Price cut of 40pc values Bel Air land at $290,000 an acre
Swathe of green space priced at $75m, but buyer faces planning battle
SENDEROS Canyon, a roughly 258-acre tract of land on the edge of Los Angeles's Bel Air neighbourhood, came on the market in 2013 with an asking price of $125m (€111m). Three years later, without any takers, the owner delisted the property.
"As far as I know, there were no offers, and nothing was serious enough to make it go anywhere," said Scott Tamkin, a broker at Compass.
On Monday, the property came back on the market with a heavily reduced $75m (€66m) price tag, which comes to about $291,000 (€258,000) per acre.
"If you're looking at a map of the area and zoom out, you can see this raw parcel of land with everything built up around it," said Mr Tamkin, who is representing the listing with his wife Melinda Tamkin. "It's really exceptional."
Covering what Mr Tamkin says is 6pc of the total land area of Bel Air, the tract is indeed unique. But it is also notable for other, less glittering reasons.
While the average sales price in Bel Air has sagged this quarter by 6.1pc, according to a report by Douglas Elliman and Miller Samuel, Senderos Canyon's 40pc price cut puts it in a league of its own.
What could cause such a singular property to depreciate so dramatically over the past six years?
First, Mr Tamkin says the property's initial asking price was unrealistic.
"At that time, the market was a little bit different, and developers and sellers were listing properties at high numbers," then willingly taking major price cuts, he said. "We're in a market now where the reality is that prices need to be in the range that buyers want."
The second reason has to do with zoning.
The land, which comprises three separate assessed parcels, is completely un-entitled. That means there is no power, plumbing, roads, sewers, or infrastructure of any kind, and whoever buys the property would need to get permission from the city before they could install that infrastructure.
"Someone is going to have to do their due diligence," Mr Tamkin said.
"We haven't done any exploration with the city, and frankly, zoning changes frequently, so what we find out now might not be the reality in a year's time."
For any developer beginning to feel out what that process might look like, they might find the story of the Park Bel Air instructive.
"The big difference is that we bought land that was already zoned for residential use," said Barry Watts, the president of Domvs, which co-developed that 10.6-acre, $150m (€133m) property with Junius Real Estate Partners, the real estate investment arm of JPMorgan Chase.
"We weren't going to the city for a change of use, which is pretty significant."
Even so, Mr Watts had to go through a four-year process that included submitting plans for houses, schedules for hauling dirt, and requests to cut down trees in order to make the land "shovel-ready".
Just the permit to cut down a tree took him 18 months, he said.
A Senderos Canyon buyer might find it all a much longer journey. Emphasising that he was speaking speculatively, without detailed knowledge of the logistics of this particular property, Mr Watts says that he "wouldn't be surprised if this would be a 10- to 15-year project".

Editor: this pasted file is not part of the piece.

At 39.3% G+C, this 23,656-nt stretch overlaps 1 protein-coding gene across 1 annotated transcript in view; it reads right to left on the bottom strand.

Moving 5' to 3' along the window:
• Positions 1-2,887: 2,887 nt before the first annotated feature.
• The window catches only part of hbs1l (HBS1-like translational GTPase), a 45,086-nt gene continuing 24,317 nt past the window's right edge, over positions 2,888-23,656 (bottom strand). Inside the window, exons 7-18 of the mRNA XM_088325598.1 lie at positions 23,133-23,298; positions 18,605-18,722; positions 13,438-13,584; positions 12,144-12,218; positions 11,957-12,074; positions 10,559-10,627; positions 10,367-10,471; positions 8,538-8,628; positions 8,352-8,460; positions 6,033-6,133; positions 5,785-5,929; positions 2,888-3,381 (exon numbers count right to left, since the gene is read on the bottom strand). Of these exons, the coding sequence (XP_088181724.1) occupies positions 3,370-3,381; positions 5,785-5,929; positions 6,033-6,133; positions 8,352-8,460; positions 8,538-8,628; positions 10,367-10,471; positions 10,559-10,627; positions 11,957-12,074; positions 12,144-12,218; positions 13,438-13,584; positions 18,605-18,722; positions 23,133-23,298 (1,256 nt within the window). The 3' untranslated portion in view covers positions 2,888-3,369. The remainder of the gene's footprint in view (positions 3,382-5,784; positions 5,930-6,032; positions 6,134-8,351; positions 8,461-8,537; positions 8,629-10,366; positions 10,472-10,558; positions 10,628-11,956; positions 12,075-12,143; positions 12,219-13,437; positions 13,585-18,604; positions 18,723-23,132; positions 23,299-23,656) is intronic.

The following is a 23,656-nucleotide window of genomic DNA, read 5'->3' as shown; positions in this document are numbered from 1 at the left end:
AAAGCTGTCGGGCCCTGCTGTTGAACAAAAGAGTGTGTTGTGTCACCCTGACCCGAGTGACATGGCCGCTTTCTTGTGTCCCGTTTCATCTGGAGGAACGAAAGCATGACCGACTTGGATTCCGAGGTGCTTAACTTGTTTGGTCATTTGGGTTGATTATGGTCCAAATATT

The planning process could take three years alone, Mr Watts said, and the permitting process an additional three or four.
"And that's if you don't get any [nearby] residents saying they don't want dirt getting hauled," he said. "At the moment, they're staring at a beautiful hillside, and one would think the residents wouldn't accept that you're going to change that."
Mr Tamkin, for his part, says that the tract is brimming with possibility.
"Two of the parcels are zoned equine-ready for horses," Mr Tamkin said.
"What kind of things can be done [on the property] needs to be explored, but it could be a country club with a riding ring and riding trails, it could be a vineyard. There are multiple opportunities."
There is also potential for the property to be subdivided into smaller lots.
"Could 20 single-family home parcels be built?" Mr Tamkin asked. "There's a real possibility that that could happen."
That, however, might run into the area's relatively recent "anti-mansionisation" codes, which are intended to curtail the construction of mega-mansions and the resultant disruption to the neighbourhood.
"There was a lot of upset about the amount of earth being removed," Mr Watts said.
So what is the whole tract actually worth? On this, Mr Watts decides to keep it vague.
"How long is a piece of string?" he said. "It totally depends on what you're trying to achieve."
Depending on a developers' goals, Senderos Canyon's $75m price tag could either be prohibitive or a bargain. Taken in a vacuum without considering the land's unique development costs, $3.4m per acre is roughly on par with other undeveloped land in the area.
"To be totally frank, the calculation for prices for raw land like this is like throwing a dart at a board," Mr Tamkin said. "There's really nowhere definitely that says: 'This is what the value is.' It's not like selling a home, where there's an exact comp."
Given the apparent decline in high-net-worth overseas buyers in the LA market, and with financial markets signalling an imminent downturn, the price could still be considered fairly optimistic.
In that respect, while the property might be marketed to billionaires, it's much like the rest of the American West Coast housing market, which has officially become a buyer's market.
"The seller is motivated," Mr Tamkin said. "He'd definitely like to sell it and be done with it."